We love us some weed-dwelling walleyes! Not all vegetation is created equal, but Joel Nelson has a trick for finding the right type of weeds in the right spots:
> Knowing your weeds is important. Cabbage is a broad-leafed, rooted plant in our lakes, and to me is the premium fish-holder. Coontail is a close second, though there are many species that hold fish.
> Being a map nerd with a natural resources background, I’m fascinated by the amount of info the MN DNR has on its lake vegetation reports
. There are detailed maps on species, locations, and abundance (not all lakes).
Quick screenshot from the Leech Lake, MN veggie report, but way more info here:
> Research the lakes you fish to see if there are prime weedbeds in key locations: cabbage locations with an interesting twist, inside turn, or point…with broad sandy shallows inside, and immediate deep water outside.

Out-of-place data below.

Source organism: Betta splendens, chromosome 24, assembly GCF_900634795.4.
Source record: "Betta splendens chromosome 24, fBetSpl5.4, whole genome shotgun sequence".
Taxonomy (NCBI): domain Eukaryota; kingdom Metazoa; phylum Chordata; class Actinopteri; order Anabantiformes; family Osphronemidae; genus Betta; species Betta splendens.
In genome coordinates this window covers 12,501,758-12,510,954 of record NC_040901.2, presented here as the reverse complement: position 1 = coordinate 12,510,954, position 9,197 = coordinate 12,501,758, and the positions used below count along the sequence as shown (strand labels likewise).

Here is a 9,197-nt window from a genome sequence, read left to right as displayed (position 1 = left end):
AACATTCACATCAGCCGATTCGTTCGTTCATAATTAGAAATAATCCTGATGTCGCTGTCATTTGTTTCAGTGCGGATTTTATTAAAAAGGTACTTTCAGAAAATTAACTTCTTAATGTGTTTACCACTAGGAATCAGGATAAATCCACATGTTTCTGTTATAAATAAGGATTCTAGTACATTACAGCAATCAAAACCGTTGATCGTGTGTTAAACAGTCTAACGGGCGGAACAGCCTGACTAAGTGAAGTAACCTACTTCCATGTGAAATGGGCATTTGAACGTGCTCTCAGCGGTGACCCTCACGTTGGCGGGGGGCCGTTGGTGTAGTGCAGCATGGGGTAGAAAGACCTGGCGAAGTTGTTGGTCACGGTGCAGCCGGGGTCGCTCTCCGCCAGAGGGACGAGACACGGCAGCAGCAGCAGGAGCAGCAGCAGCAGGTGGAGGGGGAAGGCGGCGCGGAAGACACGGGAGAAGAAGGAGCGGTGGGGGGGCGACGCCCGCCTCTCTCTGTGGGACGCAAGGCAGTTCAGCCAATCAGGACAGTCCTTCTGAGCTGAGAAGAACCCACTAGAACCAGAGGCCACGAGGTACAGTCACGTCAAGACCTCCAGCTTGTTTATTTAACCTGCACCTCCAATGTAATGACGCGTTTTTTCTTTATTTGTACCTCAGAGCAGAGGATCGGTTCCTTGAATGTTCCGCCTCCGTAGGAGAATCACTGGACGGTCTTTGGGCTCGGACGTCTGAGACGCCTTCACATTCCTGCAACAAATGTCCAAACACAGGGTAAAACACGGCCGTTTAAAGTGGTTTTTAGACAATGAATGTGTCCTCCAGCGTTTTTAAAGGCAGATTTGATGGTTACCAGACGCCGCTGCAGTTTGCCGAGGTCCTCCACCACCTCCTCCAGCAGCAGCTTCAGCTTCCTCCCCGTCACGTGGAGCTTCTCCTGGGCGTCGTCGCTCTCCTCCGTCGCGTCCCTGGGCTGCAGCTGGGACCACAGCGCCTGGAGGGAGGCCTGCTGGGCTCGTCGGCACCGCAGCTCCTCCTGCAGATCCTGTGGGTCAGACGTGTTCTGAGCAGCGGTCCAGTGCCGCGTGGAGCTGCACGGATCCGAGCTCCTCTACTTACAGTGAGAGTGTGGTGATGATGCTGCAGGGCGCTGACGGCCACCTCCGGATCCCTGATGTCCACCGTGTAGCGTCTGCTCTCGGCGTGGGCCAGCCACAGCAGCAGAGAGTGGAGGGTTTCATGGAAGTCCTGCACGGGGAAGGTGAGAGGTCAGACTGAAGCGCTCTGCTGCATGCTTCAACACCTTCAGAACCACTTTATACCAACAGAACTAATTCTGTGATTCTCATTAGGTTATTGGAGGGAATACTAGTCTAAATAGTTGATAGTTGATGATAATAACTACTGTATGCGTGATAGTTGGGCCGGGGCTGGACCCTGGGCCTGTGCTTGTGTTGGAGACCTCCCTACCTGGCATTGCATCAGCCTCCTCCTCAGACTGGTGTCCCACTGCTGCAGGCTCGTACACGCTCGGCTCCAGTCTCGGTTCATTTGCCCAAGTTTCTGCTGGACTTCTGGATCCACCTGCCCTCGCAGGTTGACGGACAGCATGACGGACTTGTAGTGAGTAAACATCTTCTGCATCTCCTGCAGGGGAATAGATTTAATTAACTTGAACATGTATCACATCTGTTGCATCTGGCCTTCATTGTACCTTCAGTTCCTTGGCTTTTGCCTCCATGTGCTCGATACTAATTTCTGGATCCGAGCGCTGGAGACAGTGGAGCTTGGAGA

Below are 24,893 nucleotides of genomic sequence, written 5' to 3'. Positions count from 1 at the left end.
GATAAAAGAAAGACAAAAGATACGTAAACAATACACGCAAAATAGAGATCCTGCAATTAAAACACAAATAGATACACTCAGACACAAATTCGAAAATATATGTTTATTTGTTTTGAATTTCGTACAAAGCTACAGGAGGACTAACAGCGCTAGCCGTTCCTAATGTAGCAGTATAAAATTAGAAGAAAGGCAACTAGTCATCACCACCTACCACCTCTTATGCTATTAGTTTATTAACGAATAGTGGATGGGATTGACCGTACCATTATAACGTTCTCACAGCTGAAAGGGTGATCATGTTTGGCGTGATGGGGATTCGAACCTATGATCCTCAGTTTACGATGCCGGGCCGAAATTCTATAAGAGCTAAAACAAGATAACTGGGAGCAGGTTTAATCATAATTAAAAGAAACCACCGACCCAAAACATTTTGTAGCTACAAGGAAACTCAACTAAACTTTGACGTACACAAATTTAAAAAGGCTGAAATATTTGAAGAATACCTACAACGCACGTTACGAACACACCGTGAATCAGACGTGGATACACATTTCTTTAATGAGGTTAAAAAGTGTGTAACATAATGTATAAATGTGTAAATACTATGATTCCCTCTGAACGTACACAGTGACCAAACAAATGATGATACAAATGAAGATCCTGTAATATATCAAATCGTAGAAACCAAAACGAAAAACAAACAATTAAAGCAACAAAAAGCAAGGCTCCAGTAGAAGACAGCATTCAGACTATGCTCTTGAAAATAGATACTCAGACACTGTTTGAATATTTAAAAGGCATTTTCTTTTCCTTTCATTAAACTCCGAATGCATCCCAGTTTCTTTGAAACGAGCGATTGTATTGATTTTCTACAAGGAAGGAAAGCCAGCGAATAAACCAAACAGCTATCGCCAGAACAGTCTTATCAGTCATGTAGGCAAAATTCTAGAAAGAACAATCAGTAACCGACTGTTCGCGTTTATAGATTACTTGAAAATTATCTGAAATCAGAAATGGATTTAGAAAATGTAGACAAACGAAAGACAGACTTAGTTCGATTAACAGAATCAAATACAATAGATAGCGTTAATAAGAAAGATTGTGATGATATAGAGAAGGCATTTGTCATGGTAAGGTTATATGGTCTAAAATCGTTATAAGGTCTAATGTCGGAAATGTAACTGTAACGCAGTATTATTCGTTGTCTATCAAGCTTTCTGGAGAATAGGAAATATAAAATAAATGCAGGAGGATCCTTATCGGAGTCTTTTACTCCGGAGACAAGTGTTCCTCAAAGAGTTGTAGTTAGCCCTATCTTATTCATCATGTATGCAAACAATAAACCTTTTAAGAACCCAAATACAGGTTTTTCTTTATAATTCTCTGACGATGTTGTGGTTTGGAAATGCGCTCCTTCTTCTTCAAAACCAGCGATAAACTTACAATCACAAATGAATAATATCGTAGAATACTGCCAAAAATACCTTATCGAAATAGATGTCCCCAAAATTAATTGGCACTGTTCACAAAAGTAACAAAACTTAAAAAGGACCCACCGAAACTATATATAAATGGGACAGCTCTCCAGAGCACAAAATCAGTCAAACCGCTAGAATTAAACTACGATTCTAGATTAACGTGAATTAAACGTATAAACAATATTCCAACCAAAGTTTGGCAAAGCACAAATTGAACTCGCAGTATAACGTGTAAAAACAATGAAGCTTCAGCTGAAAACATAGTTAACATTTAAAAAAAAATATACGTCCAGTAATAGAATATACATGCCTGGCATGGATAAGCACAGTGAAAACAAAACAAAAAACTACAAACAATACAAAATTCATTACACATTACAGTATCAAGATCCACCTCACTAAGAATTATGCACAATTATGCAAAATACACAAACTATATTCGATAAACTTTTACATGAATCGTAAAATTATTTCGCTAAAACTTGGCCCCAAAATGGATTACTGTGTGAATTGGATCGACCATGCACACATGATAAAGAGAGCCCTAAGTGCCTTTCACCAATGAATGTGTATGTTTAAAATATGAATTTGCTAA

> The deep end of the cabbage is around 10-14′ early on. This time of year the weeds are sparse, so you can drag rigs right through ’em. You’ll want turbid, stained water or a good chop with overcast conditions…otherwise you’re just pushing fish around the shallows with your boat.
> The perfect weed-bite lakes don’t have crystal-clear water, but have enough clarity to support ample weed growth to depths in the mid-teens by mid-summer.
> Early I’ve pulled shiners, rainbows, or even large creek chubs on a short leash (3′ leader or less), with a heavy 1/2-oz bullet sinker and float. This is a great early-season big-fish technique.
> As weeds develop more, I’ll float a worm up off the bottom a bit. Adding a float keeps the bait away from the bases of those stalks which are the snaggiest and least forgiving. You may tangle in the leaves, but can easily pull through here.
> A good way to reduce snagging is to take a #4 or #6 VMC Walleye Wide Gap
hook and Texas-rig the crawler by burying it into the body. The larger gap allows that worm to collapse on the hookset.
Keep reading the full Joel Nelson write-up here.